Wave Q&A

Innovative solutions to the world’s single-use plastic problem are needed now more than ever, with hundreds of millions of tons of plastic currently circulating the world’s oceans. Eco-friendly phone case company Wave was founded in 2019 to help tackle the crisis and is now positioned for growth after taking out a Bounce Back Loan in 2020. Here, we speak to Co-founder Ross Longhorn about Wave’s biodegradable cases and the journey the business has been on to date.

Tell me about Wave. What inspired you to set up the business?

Wave was founded by three of us in late 2019 and started trading in 2020. Growing up in a small seaside town in the North East of England, we have seen first-hand the devastating effects plastic pollution has had, and is having upon our oceans. We decided that we needed to take action, which is why we created Wave. Our first product, Wave Case, was designed as a stylish yet biodegradable phone case made from wheat straw - which is a unique solution to tackling the millions of plastic phone cases that are disposed of every year.

How was the business affected by the coronavirus pandemic?

As a business, we have been fortunate enough to be able to adapt and see positive growth throughout the pandemic. A contributing factor to this growth was being furloughed from my full-time job, which gave me a risk-free opportunity to grow Wave and dedicate more time to it over the course of six months. In addition, with the country being at a standstill, and online sales being consumers' only option, taking out additional finance gave us an opportunity to increase our marketing efforts and scale the business.

Which of the government’s coronavirus loan schemes did you access and what did the funds enable you to do?

We applied for a Bounce Back Loan as we saw this as a unique opportunity to access finance quickly during a time when we were beginning to see an increase in sales but were struggling with cash flow - a common issue for many start-up businesses. Ultimately, the funds provided a safety net to expand the business, launch new products quicker than we had initially planned and pay suppliers on time.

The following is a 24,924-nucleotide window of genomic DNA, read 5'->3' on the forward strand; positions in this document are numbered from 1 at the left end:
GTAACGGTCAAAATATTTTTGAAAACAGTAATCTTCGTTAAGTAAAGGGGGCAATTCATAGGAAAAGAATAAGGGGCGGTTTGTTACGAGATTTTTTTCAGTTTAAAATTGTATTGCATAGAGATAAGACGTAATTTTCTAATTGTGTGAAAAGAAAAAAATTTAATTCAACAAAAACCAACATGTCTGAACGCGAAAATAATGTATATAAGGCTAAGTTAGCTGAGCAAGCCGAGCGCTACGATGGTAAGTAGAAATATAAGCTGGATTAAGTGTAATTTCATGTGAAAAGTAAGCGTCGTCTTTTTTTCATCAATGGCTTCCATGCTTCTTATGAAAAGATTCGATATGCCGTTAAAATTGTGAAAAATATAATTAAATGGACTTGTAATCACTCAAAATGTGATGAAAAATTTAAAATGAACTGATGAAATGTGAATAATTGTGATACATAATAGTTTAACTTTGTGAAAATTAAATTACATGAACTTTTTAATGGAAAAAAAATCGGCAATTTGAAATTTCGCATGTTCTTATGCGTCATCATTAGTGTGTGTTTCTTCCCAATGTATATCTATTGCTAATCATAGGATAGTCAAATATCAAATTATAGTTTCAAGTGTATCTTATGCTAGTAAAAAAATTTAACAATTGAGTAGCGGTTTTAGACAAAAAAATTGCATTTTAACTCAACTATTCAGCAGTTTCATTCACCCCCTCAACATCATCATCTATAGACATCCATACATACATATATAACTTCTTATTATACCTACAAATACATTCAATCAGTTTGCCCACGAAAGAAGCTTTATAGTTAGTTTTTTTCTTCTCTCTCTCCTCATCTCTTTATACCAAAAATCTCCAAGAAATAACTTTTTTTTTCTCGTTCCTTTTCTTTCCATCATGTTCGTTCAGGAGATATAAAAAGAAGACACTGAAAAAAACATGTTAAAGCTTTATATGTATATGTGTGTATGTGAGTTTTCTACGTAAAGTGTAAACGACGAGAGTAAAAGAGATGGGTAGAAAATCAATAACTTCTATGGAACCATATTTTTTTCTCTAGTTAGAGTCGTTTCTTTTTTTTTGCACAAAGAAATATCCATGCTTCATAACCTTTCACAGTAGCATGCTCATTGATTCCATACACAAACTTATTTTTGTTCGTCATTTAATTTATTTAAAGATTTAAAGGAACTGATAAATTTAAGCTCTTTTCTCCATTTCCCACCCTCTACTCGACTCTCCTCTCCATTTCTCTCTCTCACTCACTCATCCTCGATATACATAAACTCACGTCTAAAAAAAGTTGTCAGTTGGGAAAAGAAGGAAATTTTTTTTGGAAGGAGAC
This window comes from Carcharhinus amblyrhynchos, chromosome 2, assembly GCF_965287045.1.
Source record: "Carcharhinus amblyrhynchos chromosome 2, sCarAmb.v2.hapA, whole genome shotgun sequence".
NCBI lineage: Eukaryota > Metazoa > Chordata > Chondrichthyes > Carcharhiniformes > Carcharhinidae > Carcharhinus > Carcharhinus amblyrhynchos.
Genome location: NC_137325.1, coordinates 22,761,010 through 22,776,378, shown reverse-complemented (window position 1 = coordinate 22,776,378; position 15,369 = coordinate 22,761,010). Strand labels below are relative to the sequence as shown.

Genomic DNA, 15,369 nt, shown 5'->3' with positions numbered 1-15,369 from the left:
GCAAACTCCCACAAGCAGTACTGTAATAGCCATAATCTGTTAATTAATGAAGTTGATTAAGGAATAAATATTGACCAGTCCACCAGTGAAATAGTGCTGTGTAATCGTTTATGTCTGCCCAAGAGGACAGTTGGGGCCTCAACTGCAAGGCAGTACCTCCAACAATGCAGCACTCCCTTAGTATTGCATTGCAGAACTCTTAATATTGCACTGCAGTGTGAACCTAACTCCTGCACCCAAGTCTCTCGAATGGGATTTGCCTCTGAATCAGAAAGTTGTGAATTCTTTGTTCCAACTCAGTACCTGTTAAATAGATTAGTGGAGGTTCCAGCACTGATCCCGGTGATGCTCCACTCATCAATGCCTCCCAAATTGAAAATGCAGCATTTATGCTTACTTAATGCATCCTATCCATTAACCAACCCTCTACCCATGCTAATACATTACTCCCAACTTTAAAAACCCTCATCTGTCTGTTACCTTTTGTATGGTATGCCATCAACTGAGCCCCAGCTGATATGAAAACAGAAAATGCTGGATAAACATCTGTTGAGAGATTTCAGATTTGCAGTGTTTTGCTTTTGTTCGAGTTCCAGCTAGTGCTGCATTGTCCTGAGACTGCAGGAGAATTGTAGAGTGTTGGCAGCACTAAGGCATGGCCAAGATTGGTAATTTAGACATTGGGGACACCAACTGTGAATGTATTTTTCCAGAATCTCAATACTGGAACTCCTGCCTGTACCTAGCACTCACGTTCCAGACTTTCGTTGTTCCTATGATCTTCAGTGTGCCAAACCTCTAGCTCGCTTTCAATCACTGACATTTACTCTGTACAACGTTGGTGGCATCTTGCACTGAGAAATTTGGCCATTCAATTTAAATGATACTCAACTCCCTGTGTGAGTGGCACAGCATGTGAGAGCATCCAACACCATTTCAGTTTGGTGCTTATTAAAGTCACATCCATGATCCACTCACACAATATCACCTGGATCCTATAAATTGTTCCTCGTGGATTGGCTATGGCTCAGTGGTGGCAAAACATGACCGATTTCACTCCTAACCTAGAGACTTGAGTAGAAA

How did you find the loan application process and what is the repayment status of the loan today?

Initially, the application process was slow due to the high volume of applications that banks were receiving. After some back and forth between the bank and ourselves, we managed to access the funds in around six weeks.

How is the business positioned now as we move into the second half of 2021?

Wave is in a great position, and we are on track to hit our targets for 2021. A month ago, I moved into the business full time and we are hoping our remaining two co-founders are not far behind me.

What advice would you give to other small businesses that have been adapting to new trading conditions in the last 18 months? 

It is difficult for us to comment being purely online at the moment. However, I think the pandemic has made consumers aware of the benefits of shopping with small local businesses and the positive impact this has upon the community. Our advice would be to share your story and provide transparency to consumers. They want to see the people behind the brand and who they are supporting.

Key takeaways:

  • Wave was founded to tackle plastic pollution in the world’s oceans and sells eco-friendly, biodegradable phone cases made from wheat straw: https://www.wavecase.co.uk/
  • While being furloughed from his full-time job, Wave Co-founder Ross Longhorn was able to dedicate more time to scale up Wave and develop its product offering
  • Wave accessed the Government’s Bounce Back Loan Scheme, which has now been replaced by the Recovery Loan Scheme: https://www.british-business-bank.co.uk/ourpartners/recovery-loan-scheme/
Richard Dawson
Article by Richard Dawson
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